Before the bee smoker, beekeepers tried various devices to gain control over the bees while checking the status of the colony. Figure 1 shows an example, and also the hardship beekeepers once endured, with uncontrolled smoke. This large smudge pot hung on the windward side of the hive at top-bar level. The smoke would waft over the bees, when capricious breezes caused the device to work. But of course, we know hot smoke and ash would go everywhere like a campfire hooked to a hive–hence the hardship.
Then for smoker contraptions, the awkward world as beekeepers knew it suddenly terminated in the pivotal watershed year of 1873, and the modern world, more efficient, began to emerge. Moses Quinby invented a practical bee smoker. He gave it unpatented to the beekeeping world. His innovation wheeled forward the modern smoker design seen today, that is, when used correctly (Figure 2).
Usually only a few puffs of smoke can control the bees, moving them from getting crushed between supers, stopping them from stinging, and preventing them from inciting other bees to join in. The tendency is that beekeepers use too much smoke. Using a smoker goes hand-in-hand with observing the bees. As I inspect a colony, I am watching and listening to the bees, alert to the initial stages before they mount a defense. As I conduct the inspection, I watch for the places on the top bars where the bees are showing alert and defensive postures ready to launch. I disrupt that with a puff of smoke, not a big blast, and not injecting the hot vapors down between the top bars.
This smoke application is more like surgically placed puffs. If the bees start flying off the top bars without a noticeable provocation, the bees have gotten ahead of the beekeeper. Now the beekeeper needs more smoke to regain control over them, much more than a couple of small initial puffs. If that keeps recurring, it might look like using too much smoke. The needed skill could be more bee watching (or it could be other things too like very defensive bees). Or if while looking through the hive one drops a frame, accidentally knocking off the bees, making them mad, a bee smoker can disrupt their alarm pheromones that would cause a positive feedback to storm up a hail of stinging. A spray bottle, which some use instead of a smoker, cannot stop that coming wave of stinging, especially the bees in the air.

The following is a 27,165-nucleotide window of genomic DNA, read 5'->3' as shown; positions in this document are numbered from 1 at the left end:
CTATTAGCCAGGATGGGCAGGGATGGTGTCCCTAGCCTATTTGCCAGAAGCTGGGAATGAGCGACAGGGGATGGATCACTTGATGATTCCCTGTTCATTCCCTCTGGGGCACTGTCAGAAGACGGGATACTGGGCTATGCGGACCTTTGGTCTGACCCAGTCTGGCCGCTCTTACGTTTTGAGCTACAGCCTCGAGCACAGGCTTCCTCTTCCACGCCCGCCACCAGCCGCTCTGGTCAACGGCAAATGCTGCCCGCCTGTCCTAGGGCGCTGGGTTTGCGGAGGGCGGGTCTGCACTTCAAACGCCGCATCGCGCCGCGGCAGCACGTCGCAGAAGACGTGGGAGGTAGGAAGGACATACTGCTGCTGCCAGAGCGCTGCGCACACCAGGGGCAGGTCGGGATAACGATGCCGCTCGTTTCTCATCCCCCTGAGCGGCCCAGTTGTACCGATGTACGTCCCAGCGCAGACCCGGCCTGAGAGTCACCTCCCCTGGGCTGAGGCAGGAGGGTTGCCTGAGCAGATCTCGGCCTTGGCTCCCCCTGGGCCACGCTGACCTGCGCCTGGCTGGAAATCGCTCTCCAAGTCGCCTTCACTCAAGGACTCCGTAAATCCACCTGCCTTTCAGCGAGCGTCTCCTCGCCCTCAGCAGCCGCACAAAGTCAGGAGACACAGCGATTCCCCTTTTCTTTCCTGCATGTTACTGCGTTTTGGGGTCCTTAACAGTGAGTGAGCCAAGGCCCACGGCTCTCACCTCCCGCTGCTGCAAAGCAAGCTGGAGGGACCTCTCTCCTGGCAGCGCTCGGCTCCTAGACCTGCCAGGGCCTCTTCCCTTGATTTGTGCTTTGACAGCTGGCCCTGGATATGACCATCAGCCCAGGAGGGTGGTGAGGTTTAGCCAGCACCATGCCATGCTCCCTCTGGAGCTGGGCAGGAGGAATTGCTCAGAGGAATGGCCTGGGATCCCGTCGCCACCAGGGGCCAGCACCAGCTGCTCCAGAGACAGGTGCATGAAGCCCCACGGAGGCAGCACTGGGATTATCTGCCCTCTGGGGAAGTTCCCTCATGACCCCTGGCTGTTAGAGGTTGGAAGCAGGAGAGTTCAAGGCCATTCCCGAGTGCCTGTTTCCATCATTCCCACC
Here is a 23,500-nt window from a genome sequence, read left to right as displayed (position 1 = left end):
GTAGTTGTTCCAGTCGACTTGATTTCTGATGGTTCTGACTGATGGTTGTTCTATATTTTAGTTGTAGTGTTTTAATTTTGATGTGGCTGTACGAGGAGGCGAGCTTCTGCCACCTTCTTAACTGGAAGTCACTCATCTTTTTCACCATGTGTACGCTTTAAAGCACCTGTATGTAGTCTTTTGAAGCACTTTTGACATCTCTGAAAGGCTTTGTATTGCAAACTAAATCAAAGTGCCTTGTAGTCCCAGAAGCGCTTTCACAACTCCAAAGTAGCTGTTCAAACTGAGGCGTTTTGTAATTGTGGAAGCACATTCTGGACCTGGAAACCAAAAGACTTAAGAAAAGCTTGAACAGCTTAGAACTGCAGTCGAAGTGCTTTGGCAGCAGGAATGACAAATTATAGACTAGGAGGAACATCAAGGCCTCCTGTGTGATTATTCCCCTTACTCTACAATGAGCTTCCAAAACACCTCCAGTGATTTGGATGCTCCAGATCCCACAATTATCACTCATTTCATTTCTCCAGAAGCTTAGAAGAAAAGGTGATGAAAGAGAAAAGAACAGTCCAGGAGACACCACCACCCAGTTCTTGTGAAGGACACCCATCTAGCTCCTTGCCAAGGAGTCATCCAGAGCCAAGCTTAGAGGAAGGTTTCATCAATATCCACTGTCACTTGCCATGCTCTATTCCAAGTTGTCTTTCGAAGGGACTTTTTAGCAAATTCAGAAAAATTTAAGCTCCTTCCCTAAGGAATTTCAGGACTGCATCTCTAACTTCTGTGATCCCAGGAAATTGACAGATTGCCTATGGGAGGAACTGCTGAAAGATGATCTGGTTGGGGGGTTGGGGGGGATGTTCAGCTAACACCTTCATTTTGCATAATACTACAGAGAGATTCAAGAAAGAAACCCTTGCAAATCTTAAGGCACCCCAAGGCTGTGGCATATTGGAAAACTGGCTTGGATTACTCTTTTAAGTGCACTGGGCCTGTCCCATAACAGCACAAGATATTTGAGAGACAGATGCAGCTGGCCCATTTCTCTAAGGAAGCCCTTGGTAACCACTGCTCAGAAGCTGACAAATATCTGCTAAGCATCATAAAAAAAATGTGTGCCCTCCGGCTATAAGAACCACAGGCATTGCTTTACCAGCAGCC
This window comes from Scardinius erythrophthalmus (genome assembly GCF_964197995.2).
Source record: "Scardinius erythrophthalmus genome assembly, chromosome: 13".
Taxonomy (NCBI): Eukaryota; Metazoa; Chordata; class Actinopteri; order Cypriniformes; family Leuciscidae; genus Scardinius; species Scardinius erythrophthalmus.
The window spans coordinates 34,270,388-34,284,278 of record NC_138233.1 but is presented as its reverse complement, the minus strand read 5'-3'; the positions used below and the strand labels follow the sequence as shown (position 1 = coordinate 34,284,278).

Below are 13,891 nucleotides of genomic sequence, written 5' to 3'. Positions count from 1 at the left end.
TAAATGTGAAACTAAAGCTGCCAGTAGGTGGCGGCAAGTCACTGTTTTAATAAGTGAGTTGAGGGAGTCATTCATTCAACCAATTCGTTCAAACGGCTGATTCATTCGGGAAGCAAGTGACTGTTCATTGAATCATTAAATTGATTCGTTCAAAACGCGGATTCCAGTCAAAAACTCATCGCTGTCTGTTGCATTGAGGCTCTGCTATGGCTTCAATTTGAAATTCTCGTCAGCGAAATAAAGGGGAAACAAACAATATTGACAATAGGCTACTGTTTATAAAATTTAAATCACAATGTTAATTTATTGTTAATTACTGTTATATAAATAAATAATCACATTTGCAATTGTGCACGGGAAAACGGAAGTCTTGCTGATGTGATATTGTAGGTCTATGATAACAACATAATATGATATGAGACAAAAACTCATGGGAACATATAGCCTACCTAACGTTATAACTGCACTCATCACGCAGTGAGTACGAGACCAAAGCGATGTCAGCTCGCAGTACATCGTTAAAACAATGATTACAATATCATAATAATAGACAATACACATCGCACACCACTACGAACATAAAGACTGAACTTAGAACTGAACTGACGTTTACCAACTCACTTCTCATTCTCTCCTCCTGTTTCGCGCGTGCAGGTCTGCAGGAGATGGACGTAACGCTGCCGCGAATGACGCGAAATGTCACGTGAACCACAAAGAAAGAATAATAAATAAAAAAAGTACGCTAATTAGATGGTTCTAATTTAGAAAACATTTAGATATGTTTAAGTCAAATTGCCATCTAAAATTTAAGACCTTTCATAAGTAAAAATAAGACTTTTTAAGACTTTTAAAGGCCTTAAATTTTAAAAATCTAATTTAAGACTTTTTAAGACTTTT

I always light my bee smoker even for the simplest operation, like hiving a spring swarm, even if other beekeepers chide me that the smoker is unnecessary. Why? Well I have kept bees for nearly 50 years in numerous situations. I have seen a lot to put it mildly.
Here is an example. Hiving a spring swarm before a curious crowd gives a beekeeper, particularly a newer one, a feeling of being the expert. In the public eye, one’s knowledge about swarms should be deep and precautions taken better be plenty, or fame could be one’s infamous reward. In that situation, besides lighting my smoker, before I manipulate the swarm, I observe the bees individually to make sure the cluster is not a dry swarm. A dry swarm occurs rarely, but the normally gentle swarm turns very aggressive when disturbed.
Not all dry-swarm biology is understood, but …